Written by Kathy Fauble, Professional Education Services Director
In today’s busy healthcare world, it is important to have the leadership skills to meet challenges with intelligence, fortitude, and strategy. As I write those words it seems like a fairly straightforward idea. But what does it mean and how do you get there if you are new to leadership or new to rural health?
One of my favorite parts of my job with ICAHN Professional Education Services is designing learning curriculum for leadership courses. It’s a lot of puzzle pieces to put together, but our goal is always to help you go from good to great. We have several projects in the works right now, including our supervisor course that will be held in December, our Physician Academy scheduled for 2023, and our Rural Health Fellowship that starts in October.
This is the third year for the Fellowship, with 31 graduates to date. The Fellowship is an opportunity for new, emerging, or current leaders from CAHs to broaden their understanding of rural health leadership. There are four key pillars we focus on during the six-month period: leadership, operations, finance, and rural policy and advocacy. Fellows also work on a rural health project of their choice, participate in a leadership book club, and are paired with a seasoned mentor who provides guidance and insight.
The Next Step
If you have ever thought about moving your career forward, the Fellowship might be good choice for you. We are holding an informational meeting on August 25 at 8:30 a.m. You can register here.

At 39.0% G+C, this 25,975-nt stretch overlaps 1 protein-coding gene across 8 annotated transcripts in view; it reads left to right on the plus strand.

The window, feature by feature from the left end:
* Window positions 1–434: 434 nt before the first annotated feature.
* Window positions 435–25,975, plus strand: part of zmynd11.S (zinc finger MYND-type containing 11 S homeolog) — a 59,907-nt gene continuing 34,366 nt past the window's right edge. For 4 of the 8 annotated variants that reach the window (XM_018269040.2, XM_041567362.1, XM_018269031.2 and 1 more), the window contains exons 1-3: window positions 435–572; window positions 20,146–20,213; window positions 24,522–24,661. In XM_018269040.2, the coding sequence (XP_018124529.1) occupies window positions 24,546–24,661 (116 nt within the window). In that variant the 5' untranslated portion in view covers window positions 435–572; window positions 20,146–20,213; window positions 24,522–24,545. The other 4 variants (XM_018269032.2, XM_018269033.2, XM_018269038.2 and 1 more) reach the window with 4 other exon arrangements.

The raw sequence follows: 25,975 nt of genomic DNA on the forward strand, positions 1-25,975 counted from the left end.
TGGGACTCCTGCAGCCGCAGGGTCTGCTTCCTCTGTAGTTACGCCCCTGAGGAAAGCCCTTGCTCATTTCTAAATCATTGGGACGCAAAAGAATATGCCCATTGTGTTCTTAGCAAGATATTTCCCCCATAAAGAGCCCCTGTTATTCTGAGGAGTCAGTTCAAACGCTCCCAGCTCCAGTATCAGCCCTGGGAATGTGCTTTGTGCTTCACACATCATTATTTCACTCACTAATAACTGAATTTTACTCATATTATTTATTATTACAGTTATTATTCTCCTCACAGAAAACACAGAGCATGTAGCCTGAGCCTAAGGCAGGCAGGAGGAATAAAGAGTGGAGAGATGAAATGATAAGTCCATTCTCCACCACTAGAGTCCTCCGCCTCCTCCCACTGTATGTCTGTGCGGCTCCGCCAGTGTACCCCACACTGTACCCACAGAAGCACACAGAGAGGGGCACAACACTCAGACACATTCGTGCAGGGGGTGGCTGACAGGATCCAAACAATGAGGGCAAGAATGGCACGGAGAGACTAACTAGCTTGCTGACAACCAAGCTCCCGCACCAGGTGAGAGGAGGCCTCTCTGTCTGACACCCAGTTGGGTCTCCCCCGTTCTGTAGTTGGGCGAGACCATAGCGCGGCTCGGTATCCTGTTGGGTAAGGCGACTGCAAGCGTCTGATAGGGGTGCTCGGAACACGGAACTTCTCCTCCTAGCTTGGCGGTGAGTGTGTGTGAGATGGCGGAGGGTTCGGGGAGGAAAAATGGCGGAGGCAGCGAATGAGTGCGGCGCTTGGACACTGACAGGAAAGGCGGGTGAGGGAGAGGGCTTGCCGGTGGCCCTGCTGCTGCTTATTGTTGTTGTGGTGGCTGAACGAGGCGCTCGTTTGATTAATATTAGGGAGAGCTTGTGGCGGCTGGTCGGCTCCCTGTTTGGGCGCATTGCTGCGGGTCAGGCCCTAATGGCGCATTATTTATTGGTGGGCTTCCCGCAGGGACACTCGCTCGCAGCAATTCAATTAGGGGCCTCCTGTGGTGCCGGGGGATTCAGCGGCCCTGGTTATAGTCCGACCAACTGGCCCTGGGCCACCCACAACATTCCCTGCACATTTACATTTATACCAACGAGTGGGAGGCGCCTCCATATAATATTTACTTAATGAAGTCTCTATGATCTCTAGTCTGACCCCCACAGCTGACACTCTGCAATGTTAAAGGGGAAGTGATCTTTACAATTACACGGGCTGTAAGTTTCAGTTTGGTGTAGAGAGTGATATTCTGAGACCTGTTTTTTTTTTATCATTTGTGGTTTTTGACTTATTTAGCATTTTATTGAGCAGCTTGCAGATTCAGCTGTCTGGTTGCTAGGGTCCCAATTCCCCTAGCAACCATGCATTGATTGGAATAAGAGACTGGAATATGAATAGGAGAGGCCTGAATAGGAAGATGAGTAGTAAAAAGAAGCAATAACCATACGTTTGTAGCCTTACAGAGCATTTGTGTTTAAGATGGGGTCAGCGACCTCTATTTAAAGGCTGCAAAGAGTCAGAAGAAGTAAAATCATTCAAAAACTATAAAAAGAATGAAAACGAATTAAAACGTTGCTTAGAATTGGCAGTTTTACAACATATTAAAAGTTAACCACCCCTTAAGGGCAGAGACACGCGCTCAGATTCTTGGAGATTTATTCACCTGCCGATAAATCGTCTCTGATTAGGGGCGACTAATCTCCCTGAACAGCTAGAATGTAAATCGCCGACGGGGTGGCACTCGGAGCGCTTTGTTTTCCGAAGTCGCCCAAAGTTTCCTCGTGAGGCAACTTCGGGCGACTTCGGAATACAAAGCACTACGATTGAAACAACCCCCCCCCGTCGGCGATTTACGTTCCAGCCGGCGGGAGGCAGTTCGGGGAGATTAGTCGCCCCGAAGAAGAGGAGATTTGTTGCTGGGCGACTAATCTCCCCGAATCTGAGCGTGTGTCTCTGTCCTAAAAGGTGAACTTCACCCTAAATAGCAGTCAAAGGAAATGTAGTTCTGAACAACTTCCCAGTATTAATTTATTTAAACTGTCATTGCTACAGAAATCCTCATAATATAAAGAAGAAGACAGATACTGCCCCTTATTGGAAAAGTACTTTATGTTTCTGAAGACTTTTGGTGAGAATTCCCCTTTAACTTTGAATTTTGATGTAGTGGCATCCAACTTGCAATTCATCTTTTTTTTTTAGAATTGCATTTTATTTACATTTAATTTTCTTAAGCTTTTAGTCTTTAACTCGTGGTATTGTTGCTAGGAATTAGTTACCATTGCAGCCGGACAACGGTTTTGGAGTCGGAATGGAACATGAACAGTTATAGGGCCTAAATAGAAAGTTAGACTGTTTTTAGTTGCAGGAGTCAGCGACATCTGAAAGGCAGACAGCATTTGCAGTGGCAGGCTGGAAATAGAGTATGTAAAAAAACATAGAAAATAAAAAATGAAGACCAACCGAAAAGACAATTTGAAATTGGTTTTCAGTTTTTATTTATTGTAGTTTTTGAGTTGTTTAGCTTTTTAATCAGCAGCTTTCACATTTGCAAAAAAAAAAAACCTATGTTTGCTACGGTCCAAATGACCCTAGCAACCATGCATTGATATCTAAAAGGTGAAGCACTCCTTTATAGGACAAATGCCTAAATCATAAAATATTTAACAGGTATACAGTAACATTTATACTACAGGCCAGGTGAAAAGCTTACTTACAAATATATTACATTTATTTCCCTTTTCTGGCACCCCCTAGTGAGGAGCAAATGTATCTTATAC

If you are on the fence about whether this is the right choice for you, here is what some past Fellows have said about the program:
- As a new employee to my organization, this was probably one of the finest things I could ever have done to propel my success and effectiveness for not only my organization, but for myself.
- This Fellowship was an amazing experience that grew my understanding of healthcare overall and especially rural health.
- I was very fortunate to be part of the ICAHN Fellowship program. My mentor and I connected, and he helped me grow my knowledge.
- Through the Fellowship, I learned to be a more successful leader and to grow into new roles.
Putting yourself out there is never easy but participating in a leadership course is a good first step. For the last two weeks Liz has been leading a book discussion on Brene Brown’s book “Dare to Lead.” Brene starts her book with a Theodore Roosevelt quote:
“It is not the critic who counts; Not the man who points out how the strong man stumbles, or where the doer of deeds could have done them better. The credit belongs to the man who is actually in the arena, whose face is marred by dust and sweat and blood; who strives valiantly, who at the best knows in the end the triumph of high achievement and who at the worst, if he fails, at least fails while daring greatly.”
This past week I have read several news stories about employees “quietly quitting." These aren't employees who have quit, rather employees who have decided to limit their tasks to only what is in the job description. People are even making TikTok videos on how to only do minimal work and nothing more. It’s an attitude that won’t get you far. I challenge you to think like Theodore Roosevelt and not TikTok when it comes to growing your career! That’s how I see it from where I sit.